Sep 19, 2016
I had a really interesting conversation with a guy about modelling information. what I did when talking to him is in one case insist that his model be made more simple because adding more variation in the model was unhelpful, and then in another case in the same conversation, insist his model be made more complicated to account for the available information that didn't fit his model.
On reflection I realised that I had applied two opposing forces to models of information and could only vaguely explain why. With that in mind I decided to work out what was going on. The following is obvious, but that's why I am writing it out, so that no one else has to do the obvious thing.
This all comes down to what you are measuring or describing. If you are trying to describe something rather general, like "what impact do number of beach-goers have on the pollution at the beach?", it's probably not important what gender, age, race, time spent at the beach or socioeconomic status the beach goers are. (With the exception of maybe socioeconomic status of the surrounding geopolitical territory), what is important is maybe two pieces of information:
That's it. This would be a case for reducing the survey of beach goers down to a counter of beach goers and a daily photo of the remaining state of the beach at the end of the day (which could be compared to other similar photos). Or even just - 3 photos, one at 9am (start), one at 1pm (peak) and one at 5pm (end). This model needs no more moving parts. The day you want to start using historic information to decide how many beach cleaners you want to employ, you can do that from the limited but effective data you have gathered.
Let's continue the same example. You have 3 photos of each day, but sometimes the 1pm photo is deserted. Nearly no one is at the beach, and you wonder why. It's also messing with your predictions because there is still a bit of rubbish at 5pm even though very few people were at the beach. The model no longer explains the state of the world. The map is wrong. But that's okay. We can fix it by adding more information. You notice that most days the model is good, so there might be something going on for the other days which needs a + k factor to the equation (+k is something added in chemistry, in algebra it's sometimes called a +c as in y=mx+b+c, and physics +x, but generally adding a variable to an equation is common to all science fields). Some new variable.
Let's say that being omniscient to our own made up examples we know that the cause is the weather. On stormy windy rainy days - no one goes to the beach, but some rubbish washes up. Does this match the data? almost perfectly. Does this help explain the map? Yes. Is it necessary? That depends on what you are doing with the information. Maybe it's significant enough in this scenario that it is necessary.
The example that came up in conversation was his own internal model that there is fundamentally something different between someone who does exercise, and someone who Doesn't exercise. I challenged this model for having too much complexity. I argue that the model of - there is a hidden and secret moving part between does/doesn't exercise, is a model that doesn't describe the world better than a model without that moving part.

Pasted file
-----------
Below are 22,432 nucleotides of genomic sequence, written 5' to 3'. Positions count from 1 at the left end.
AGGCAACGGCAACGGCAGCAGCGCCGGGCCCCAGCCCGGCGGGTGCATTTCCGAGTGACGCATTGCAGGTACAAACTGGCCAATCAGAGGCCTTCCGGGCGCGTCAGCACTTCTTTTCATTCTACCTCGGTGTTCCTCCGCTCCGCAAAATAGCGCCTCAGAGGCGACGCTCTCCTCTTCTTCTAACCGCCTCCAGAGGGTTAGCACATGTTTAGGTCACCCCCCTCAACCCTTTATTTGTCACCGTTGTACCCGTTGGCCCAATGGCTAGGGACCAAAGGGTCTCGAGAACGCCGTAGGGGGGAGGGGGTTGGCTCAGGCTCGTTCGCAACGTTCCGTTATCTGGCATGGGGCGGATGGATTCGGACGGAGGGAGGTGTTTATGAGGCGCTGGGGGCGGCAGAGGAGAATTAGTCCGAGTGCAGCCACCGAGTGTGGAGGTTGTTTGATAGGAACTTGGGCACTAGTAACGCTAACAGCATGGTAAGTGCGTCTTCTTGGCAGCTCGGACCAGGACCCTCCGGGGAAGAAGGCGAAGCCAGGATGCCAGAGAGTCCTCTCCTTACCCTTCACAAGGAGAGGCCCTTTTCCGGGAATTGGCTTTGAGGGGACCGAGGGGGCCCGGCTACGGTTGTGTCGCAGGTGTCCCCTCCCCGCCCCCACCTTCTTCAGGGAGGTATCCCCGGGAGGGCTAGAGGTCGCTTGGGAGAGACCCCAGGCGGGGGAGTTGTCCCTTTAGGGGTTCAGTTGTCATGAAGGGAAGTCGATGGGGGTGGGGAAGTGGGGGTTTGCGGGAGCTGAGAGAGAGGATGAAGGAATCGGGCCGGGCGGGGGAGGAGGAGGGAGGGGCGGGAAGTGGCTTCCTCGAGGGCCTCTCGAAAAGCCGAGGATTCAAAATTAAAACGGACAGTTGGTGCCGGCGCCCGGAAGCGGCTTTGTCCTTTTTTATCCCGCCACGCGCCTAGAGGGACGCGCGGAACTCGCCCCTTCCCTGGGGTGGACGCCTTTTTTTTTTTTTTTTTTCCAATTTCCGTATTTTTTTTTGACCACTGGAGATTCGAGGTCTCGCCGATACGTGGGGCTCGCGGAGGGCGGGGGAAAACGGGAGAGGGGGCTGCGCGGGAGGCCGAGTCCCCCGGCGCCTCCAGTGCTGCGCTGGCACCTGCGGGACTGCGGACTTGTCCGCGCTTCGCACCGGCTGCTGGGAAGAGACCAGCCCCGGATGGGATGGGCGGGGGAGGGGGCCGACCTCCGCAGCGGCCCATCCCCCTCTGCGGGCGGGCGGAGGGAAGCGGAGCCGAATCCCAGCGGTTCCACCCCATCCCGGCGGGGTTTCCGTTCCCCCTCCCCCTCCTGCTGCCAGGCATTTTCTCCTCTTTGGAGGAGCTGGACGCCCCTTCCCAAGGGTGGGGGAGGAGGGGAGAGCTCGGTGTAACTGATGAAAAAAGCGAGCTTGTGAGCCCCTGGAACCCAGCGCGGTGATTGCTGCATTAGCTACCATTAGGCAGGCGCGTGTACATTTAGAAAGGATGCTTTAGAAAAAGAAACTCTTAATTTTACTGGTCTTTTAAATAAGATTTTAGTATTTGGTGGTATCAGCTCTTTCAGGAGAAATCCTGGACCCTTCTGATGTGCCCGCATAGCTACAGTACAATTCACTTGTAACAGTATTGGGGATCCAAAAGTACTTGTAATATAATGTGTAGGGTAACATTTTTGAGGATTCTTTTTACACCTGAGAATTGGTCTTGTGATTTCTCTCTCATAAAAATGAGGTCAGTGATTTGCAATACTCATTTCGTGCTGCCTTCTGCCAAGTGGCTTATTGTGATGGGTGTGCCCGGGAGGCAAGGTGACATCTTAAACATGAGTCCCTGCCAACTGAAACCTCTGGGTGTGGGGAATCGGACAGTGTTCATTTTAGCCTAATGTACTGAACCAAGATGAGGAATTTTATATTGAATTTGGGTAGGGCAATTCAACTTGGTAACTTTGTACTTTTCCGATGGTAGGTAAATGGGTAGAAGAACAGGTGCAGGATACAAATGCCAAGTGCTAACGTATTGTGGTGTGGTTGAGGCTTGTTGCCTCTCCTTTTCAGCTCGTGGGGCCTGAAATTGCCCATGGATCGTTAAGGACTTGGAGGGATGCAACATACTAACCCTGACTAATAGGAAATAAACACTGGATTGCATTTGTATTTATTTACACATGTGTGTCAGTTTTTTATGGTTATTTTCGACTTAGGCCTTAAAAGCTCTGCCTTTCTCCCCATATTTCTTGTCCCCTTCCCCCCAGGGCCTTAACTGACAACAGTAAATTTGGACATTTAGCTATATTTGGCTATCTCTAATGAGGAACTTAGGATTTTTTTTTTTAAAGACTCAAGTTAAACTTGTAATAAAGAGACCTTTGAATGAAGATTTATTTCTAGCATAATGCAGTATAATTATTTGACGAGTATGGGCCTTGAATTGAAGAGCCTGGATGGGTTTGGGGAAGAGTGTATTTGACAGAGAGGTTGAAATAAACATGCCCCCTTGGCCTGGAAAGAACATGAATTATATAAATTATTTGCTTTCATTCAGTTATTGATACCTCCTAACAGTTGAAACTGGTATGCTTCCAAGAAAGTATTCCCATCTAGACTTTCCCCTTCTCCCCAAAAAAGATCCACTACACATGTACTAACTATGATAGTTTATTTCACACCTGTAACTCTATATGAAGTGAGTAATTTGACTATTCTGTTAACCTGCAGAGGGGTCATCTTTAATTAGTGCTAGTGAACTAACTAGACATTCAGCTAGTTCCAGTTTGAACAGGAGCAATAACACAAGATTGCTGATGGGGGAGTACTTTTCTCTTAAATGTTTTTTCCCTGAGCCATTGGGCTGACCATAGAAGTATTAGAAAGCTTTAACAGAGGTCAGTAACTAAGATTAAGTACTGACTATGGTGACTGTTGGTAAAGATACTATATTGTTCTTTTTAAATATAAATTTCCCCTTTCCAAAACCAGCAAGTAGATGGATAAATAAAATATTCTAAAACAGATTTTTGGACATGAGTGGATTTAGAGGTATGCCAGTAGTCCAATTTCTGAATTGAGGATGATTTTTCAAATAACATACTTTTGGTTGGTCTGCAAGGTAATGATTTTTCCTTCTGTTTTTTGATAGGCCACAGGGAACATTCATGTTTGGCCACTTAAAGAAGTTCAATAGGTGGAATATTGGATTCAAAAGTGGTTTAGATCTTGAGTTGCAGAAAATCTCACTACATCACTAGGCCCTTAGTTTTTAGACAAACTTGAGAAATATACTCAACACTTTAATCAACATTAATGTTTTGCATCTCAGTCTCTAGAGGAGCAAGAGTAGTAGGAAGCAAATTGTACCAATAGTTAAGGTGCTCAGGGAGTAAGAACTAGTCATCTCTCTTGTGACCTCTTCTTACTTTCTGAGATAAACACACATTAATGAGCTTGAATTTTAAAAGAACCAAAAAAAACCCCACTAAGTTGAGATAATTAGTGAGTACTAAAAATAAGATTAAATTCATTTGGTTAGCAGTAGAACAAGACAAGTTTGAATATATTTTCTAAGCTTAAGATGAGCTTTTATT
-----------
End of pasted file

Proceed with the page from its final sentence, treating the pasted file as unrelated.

The model does something else (and found its way into existence for this reason). If you find yourself on one side of the model (i.e. the "I don't exercise") then you can protect yourself from attributing the failure to exercise to your own inability to do it by declaring that there is a hidden and secret moving part that prevents me from being in the other observable group. This preserves your non-changing and let's you get away with it for a longer time. I know this model because that is what I did. I held this model very strongly. And then I went out and searched for the hidden and secret moving part that I could change in order to move myself into the other group. There was no hidden and secret moving part. Or if there was I couldn't find it. However, I did manage to stop holding the model that there was some hidden and secret moving part, and instead just start exercising more.
In figuring out if this model is real or a made up model to protect your own brain from being critical of itself, start to think of what the world would look like if it were true. If there was some difference between people who do exercise and people who do not - we might see people clustered in observable groups and never be able to change between them (This is not true because we regularly see people publishing their weight loss journeys, we also regularly see people getting fatter and unhealthier, suggesting that travel in either direction is entirely possible and happens all the time). If there were something describable it would be as obvious as different species, in fact - thinking evolutionarily - if such a thing existed, it's likely that it would have significantly shaped the state of the world already to be completely different... Given that we can't know for sure, this might not be a very strong argument.
If you got this far - as I did and wondered, so why can't I be in the other group - I have news for you. You can.
Meta: this took an hour to write. If I were to spend more time on it, it would probably be to tighten up the examples and maybe provide more examples. I am not sure that such time would be useful to you and am interested in if you think it will be useful.